Braided Kevlar/carbon sleeve application

Discussion in 'Fiberglass and Composite Boat Building' started by snowman_fs, Mar 26, 2005.

  1. snowman_fs
    Joined: Mar 2005
    Posts: 3
    Likes: 0, Points: 0, Legacy Rep: 10
    Location: East coast of Canada

    snowman_fs New Member

    Hello, I’m a new reader of this site and have already learned very much from searching these discussions but I already have a question.

    I’m wanting to build a canoe similar in design to a Geodesic Airolite by Platt Monfort, (See http://www.gaboats.com/). For those not familiar they are essentially skin on frame constructions similar to Native American or Inuit boats but using modern materials. I would like to take the construction one step further and replace the wooden frame with a completely composite one.

    What I want to do is form each rib and stringer of the canoe with a 1” carbon/Kevlar braided sleeve over a foam core. This would create a network of carbon/Kevlar tubes forming the frame, over which I would shrink fit a Dacron skin and seal watertight.

    Now the ribs of the canoe are of greatest concern to me, around that I have many questions.

    Does anyone have experience using fabric sleeves on curves?
    Will a braided sleeve of carbon/Kevlar make a smooth radius?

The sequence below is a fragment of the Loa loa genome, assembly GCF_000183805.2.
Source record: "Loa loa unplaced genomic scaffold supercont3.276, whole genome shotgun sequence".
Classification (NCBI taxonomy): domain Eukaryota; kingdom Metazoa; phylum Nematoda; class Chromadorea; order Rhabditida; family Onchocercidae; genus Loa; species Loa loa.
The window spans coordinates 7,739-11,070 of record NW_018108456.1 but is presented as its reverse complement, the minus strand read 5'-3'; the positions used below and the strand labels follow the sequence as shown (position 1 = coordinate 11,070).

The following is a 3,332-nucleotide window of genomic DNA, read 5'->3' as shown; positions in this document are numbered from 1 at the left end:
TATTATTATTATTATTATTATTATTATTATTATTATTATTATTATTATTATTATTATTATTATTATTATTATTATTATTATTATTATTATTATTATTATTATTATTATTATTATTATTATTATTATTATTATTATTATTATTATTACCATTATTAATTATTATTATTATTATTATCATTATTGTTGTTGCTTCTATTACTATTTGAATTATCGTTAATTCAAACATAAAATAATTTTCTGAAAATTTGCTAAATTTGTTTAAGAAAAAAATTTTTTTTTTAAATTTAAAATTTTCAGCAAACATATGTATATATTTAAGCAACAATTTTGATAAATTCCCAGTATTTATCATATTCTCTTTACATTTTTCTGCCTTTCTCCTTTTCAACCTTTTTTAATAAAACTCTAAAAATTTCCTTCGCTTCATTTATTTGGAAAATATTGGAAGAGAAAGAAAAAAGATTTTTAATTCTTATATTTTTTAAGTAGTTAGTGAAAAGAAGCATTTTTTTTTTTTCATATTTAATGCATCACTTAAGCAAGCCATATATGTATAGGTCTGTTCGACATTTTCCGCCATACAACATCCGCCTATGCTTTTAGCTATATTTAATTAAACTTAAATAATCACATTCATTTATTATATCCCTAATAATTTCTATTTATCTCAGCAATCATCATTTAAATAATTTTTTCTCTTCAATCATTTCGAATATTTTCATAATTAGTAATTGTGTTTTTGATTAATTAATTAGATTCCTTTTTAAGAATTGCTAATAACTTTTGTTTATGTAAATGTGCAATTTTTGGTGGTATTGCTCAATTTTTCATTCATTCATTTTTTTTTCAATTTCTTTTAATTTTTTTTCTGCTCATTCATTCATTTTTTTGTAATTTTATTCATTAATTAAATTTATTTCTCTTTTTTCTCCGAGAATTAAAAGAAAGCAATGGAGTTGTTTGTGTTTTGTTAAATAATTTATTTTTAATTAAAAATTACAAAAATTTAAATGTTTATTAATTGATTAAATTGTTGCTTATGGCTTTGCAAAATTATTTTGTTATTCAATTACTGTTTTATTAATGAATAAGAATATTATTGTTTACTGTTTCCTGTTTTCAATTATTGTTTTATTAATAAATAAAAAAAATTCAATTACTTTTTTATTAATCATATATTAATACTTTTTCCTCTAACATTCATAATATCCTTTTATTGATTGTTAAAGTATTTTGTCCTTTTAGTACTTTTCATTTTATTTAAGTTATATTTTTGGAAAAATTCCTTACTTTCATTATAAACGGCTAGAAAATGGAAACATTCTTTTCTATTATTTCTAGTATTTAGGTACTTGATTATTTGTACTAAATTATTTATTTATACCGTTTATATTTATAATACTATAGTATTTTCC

How tight of a radius is realistic?
    How many layers do you think would be required to achieve the required/equivalent strength?

    Thanks for any input on my idea.
     
  2. cristofa
    Joined: Oct 2004
    Posts: 98
    Likes: 2, Points: 0, Legacy Rep: 10
    Location: Cornwall, UK

    cristofa Junior Member

    snowman_fs

    I have been working on the use of carbon braid over mould foam core for a number of components on the ROCAT, and it's a good way to go. We are infusing in closed moulds, but it is possible to bag the outside - just doesn't look so pretty.

    "Does anyone have experience using fabric sleeves on curves?"

    Depends a lot on the weave and weight and size, but get those right and braids work fine on curves.

    "How many layers do you think would be required to achieve the required/equivalent strength?"